Wade Davis, Wandering Spirit
Credit: Photograph by Michael Edwards
The affair of the smoking toad wasn't the first time that Davis' work had stimulated controversy. His research in Haiti also generated some unwelcome attention – mostly, it seems, from conventional academics offended by all the publicity. At Harvard, there was even an unsuccessful attempt to spike his doctoral dissertation. Faculty squabbling and interdisciplinary warfare are hardly unusual, though few dissertations lead to a film directed by Wes Craven. The experience helped Davis realize that he was not meant to inhabit the groves of academe. Despite his long scientific CV – he has published some 150 papers – Davis likes to say that he is essentially a storyteller, and he draws on traditions that are far more ancient than modern science.

Exploration, for Davis, is more than a geographical or narrowly scientific pursuit; in harsh and unforgiving places, under extreme conditions, trials of the body give way to triumphs of spirit that are not easily captured by typical adventure tales or staid scientific treatises. And there are few environments on Earth more extreme than the upper reaches of Mount Everest. In October 2011, after 12 years of labor, Davis published what might appear to be a significant departure: a historical narrative about 26 white men in which he personally plays no role. In fact, Into the Silence represents his most ambitious inquiry to date. It is an exhaustively researched and subtly executed account of the first three attempts to climb Mount Everest – in 1921, 1922, and 1924 – the last of which ended in enigma, near the summit, with the deaths of mountaineers Sandy Irvine and George Mallory.

As we moved downstairs from the Trophy Room, passing dozens of photographs of the great figures who have been members of the Explorers Club, Davis explained how he came to the subject of Mount Everest. While attempting to photograph clouded leopards at the base of the Kangshung Face, his attention was captured by those famous deaths in June 1924 near the summit. He was traveling with Daniel Taylor, the founder of a community-development and educational foundation called Future Generations who grew up in the Himalayas and knew some of the members of the early Everest expeditions. Taylor told stories of Englishmen in tweeds and puttees reading Shakespeare to one another at 23,000 feet. Davis wanted to know who these men were and what energies had motivated them to penetrate the death zone. He had a strong hunch that their experience of the Great War would be important – of 26 men who took part in the expeditions, all but six had fought in the trenches.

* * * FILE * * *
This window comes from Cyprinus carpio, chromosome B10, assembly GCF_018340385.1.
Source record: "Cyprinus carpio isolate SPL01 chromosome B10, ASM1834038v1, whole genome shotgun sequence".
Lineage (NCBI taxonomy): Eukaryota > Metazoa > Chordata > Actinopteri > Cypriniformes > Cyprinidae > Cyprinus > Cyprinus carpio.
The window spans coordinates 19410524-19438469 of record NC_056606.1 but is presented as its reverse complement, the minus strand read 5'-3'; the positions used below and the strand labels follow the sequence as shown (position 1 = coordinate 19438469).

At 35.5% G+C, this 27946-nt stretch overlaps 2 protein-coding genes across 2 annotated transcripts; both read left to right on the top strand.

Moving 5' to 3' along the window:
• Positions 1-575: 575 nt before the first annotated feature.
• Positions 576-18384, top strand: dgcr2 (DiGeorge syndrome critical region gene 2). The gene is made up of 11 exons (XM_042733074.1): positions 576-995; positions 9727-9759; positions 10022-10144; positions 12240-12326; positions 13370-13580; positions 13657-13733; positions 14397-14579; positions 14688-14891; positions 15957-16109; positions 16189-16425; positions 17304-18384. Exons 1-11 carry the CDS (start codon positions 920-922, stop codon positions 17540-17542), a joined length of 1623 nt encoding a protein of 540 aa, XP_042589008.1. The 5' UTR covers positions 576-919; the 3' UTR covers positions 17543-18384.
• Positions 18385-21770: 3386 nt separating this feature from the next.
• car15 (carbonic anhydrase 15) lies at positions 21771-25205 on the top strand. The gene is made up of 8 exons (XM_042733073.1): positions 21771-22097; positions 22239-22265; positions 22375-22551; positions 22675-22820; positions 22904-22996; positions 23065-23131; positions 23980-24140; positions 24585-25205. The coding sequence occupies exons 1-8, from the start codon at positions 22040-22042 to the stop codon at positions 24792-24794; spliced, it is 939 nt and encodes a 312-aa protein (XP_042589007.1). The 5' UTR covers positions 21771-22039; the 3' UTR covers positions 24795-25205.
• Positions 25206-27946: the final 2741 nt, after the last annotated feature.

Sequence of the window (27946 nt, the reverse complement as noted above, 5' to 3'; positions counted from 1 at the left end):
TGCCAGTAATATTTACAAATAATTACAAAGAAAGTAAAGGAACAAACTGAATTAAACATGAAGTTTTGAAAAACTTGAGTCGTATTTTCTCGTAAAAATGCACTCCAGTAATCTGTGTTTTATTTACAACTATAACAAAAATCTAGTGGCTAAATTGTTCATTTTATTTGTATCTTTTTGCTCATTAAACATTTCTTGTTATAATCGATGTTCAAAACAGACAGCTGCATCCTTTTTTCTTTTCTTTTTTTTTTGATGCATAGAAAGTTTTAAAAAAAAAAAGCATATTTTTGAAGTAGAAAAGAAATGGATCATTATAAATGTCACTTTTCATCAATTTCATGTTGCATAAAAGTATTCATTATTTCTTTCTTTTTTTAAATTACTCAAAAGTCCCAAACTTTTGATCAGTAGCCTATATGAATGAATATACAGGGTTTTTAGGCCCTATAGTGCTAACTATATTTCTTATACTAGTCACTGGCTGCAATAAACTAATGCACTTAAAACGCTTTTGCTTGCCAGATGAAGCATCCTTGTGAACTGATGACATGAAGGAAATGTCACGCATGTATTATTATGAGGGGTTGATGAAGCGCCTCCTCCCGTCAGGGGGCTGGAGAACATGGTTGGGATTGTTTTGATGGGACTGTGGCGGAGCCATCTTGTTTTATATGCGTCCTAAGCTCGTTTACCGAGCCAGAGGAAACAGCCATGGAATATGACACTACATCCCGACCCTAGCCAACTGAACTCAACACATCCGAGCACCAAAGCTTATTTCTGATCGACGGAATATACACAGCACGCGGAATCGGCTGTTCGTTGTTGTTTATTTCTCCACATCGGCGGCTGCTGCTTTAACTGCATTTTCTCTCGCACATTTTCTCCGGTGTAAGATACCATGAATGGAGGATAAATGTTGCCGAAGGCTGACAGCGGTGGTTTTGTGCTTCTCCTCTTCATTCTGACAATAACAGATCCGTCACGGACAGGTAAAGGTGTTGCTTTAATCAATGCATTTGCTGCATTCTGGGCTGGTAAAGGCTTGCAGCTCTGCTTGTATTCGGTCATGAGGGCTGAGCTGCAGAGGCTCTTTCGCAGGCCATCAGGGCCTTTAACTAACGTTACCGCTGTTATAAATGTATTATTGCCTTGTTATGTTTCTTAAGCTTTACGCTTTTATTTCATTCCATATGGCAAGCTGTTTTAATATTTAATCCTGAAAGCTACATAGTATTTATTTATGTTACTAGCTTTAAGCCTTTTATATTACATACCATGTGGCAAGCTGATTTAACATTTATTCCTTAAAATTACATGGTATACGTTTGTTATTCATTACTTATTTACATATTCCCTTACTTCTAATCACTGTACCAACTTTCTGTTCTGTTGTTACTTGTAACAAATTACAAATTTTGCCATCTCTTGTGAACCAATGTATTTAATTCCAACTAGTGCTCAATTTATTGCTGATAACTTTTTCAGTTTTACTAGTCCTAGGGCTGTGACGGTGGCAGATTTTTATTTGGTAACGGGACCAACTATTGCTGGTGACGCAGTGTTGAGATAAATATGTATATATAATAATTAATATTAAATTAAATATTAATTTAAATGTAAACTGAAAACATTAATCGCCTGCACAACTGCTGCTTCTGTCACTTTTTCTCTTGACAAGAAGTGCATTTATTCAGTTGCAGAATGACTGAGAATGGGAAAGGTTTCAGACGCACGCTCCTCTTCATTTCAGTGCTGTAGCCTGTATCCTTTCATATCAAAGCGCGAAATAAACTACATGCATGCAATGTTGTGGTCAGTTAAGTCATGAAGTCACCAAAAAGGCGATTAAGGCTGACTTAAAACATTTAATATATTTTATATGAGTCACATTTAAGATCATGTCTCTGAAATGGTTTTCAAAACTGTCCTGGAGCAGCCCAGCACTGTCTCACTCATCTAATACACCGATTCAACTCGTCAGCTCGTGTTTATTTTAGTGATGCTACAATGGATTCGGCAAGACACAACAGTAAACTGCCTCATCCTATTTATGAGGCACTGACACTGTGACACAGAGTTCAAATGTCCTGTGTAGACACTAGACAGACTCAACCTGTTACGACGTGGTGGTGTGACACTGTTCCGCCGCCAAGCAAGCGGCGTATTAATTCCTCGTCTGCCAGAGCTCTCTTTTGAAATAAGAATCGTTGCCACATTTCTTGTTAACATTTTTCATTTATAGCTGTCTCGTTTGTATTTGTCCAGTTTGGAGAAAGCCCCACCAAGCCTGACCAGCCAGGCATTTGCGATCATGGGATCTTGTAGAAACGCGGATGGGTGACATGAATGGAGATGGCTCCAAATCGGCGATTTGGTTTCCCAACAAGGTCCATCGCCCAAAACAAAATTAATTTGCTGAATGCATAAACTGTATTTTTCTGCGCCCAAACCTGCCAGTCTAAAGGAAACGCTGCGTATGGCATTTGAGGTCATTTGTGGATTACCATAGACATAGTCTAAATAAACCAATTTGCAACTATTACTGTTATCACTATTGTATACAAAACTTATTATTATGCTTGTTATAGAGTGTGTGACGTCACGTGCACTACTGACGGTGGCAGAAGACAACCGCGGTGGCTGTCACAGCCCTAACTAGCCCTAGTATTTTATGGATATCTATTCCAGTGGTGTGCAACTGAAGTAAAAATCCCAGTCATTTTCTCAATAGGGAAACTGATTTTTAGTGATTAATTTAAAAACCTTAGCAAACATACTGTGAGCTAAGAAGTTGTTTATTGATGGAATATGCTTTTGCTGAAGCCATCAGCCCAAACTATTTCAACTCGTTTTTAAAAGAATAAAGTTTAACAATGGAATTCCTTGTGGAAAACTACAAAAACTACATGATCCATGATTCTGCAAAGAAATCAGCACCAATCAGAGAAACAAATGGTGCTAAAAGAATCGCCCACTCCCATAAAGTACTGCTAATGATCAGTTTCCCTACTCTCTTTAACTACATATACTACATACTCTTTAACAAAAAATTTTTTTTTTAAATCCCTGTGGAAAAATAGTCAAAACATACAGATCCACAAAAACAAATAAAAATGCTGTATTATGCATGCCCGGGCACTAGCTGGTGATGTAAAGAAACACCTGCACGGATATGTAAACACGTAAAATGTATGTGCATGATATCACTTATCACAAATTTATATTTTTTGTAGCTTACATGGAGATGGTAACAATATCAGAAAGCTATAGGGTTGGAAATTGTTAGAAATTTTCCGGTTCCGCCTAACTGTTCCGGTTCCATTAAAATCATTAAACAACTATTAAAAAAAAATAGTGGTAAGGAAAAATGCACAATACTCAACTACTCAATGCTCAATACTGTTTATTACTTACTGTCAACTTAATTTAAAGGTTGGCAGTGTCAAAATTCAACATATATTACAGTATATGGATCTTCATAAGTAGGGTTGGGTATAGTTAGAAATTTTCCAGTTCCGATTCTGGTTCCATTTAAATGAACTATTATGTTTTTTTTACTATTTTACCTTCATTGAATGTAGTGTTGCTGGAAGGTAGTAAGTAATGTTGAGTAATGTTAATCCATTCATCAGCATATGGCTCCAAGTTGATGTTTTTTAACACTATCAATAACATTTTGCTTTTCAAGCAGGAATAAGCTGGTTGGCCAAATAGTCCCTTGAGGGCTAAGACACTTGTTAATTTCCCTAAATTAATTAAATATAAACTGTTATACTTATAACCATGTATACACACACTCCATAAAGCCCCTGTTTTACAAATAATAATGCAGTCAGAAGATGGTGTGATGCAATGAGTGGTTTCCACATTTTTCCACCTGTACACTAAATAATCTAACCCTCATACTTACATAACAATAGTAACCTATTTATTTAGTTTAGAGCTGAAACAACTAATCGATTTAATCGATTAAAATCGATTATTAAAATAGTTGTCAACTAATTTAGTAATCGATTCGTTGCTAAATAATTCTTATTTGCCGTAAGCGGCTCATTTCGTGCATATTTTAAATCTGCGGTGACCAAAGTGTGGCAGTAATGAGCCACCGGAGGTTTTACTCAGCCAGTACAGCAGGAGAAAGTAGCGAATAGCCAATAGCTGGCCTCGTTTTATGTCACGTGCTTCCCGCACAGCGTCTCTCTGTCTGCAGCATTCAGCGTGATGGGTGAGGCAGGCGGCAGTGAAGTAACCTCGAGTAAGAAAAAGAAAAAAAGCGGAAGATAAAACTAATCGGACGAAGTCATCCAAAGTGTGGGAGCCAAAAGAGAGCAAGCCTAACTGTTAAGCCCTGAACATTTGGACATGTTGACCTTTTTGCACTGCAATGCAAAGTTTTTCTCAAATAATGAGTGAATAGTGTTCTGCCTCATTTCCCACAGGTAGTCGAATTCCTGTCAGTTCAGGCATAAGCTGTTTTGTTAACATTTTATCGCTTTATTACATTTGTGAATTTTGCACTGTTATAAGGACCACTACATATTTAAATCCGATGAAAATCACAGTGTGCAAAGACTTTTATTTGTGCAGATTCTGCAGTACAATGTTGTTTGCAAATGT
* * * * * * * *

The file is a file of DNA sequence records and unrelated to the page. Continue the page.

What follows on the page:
The point was not that the Everest mountaineers reminisced about the war while sitting around at base camp. On the contrary, many never spoke of it at all. There was no need. For such men, death was not an undiscovered country, and the extreme conditions they were destined to experience on the North Col of Everest presented no deterrent. "Because death had nothing to teach them," Davis said, "they were prepared to accept a level of risk that would have been unimaginable before the war." Trench warfare, the needless deaths of millions of boys, had shattered the pretensions of empire. All certainties had crumbled, and the world had been drained of meaning. Once the war finally ended, a quest that had been interrupted by Armageddon was taken up again, and a small group of former soldiers threw themselves at the highest mountain on Earth. What had begun as a grand imperial gesture, motivated by the failure of the greatest empire on Earth to win the race to the North and South poles, was transformed by the Great War into "a mission of regeneration."